The “computer of the world” is again trapped in a heated debate.

Bursted by a controversial code proposal called EIP 867, the ethereum development forums have become a battleground, crowded with bitter comments, sneaky retrieval requests, and coordinated attempts to erase memory. Idea of ​​the repository of the platform.

For those who are unfamiliar, the conflict surrounds an effort to help ethereum users recover ETH, the cryptocurrency of the network (now valued at $ 870), describing a process by which such requests could be submitted clearly. and executable format to those who maintain the technology.

No small problem, the losses of funds on ethereum became frequent.

High-profile cases, such as the removal of a code library from the leading software company Parity Technologies, have rendered inaccessible last year 513,774.16 ETH or $ 421 million. And a few months ago, the same company lost $ 150,000, or $ 123 million, because of a code error.

But it’s not just parity. Last year, a faulty ethereum address generator saw the exchange and purse supplier Kraken MyEtherWallet lose hundreds of thousands of customer funds. And well of others, whether because of glitch software or simple typos, have lost money on the platform – an address even contains 6.3 million dollars in ether because it reflects a call code that automatically locks funds.

But if some users think that the reimbursement of the lost ether is acceptable, a side effect of the ownership of the digital fund and the liability that arises, others vehemently oppose , believing that such efforts threaten the integrity of the ethereal platform. liability.

Indeed, a senior developer even resigned from his role as code editor by invoking the legal consequences that could result down the line.

Still, the dispute is not new, pointing to a controversial decision promulgated on the platform in 2016 – in which Ethereum has repaid 3.6 million hacked aether in an upgrade of system, or hard fork.

Founder of ethereum, Vitalik Buterin, wrote on Twitter:

“For those who thought that the DAO fork posed an unlimited slippery slope and a lasting precedent, I encourage you to see the reactions on this thread.”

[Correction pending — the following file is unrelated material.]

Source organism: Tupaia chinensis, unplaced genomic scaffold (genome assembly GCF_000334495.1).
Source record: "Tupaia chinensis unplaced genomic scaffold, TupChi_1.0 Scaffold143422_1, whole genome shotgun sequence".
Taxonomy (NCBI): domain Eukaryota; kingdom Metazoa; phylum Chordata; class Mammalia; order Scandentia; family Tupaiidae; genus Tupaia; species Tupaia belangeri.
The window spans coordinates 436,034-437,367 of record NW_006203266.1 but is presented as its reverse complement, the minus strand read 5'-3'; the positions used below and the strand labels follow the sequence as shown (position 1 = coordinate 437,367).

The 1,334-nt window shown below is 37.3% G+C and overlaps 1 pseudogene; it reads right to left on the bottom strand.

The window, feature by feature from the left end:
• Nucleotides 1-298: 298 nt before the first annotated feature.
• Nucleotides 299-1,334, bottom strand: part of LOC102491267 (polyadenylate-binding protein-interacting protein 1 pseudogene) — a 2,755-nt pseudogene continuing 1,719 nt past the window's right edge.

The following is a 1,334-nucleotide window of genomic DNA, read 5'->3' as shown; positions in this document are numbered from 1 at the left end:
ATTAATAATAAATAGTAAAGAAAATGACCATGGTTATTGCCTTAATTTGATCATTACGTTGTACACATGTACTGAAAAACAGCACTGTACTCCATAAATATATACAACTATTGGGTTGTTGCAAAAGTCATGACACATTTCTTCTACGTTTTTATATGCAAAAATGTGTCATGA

In this way, the conflict arising from the EIP 867 shows that both sides of this debate have not yet been reconciled and that there are subtleties at work in each subset. In general, each part can be interpreted as having a different interpretation of the ethereum.

What is EIP 867 anyway?

In the development of ethereum software, an EIP or ethereum enhancement protocol is the process by which code changes are accepted on the platform.

To add new features to ethereum, software changes are executed as platform-wide upgrades (sometimes called hard forks), but to get to this point, the proposals are subject to a process. rigorous acceptance. :

  • First of all, if a developer has an idea of ​​software change, it should be presented as a draw application. As a request for extraction, changes can be easily made to the proposal, and community comments are welcome. Here it also falls under the review of EIP publishers.
  • If the EIP editors find that the request is technically correct and in accordance with the “ethereal philosophy”, they can “merge” it as a project in the next step.
  • Once merged, software implementations, in the form of various ethereum clients such as Geth and Parity, may occur, and if they work, the proposal may ultimately be “accepted”.
  • Once accepted, the platform can be updated with the EIP – provided that the different nodes running the ethereum software decide to update.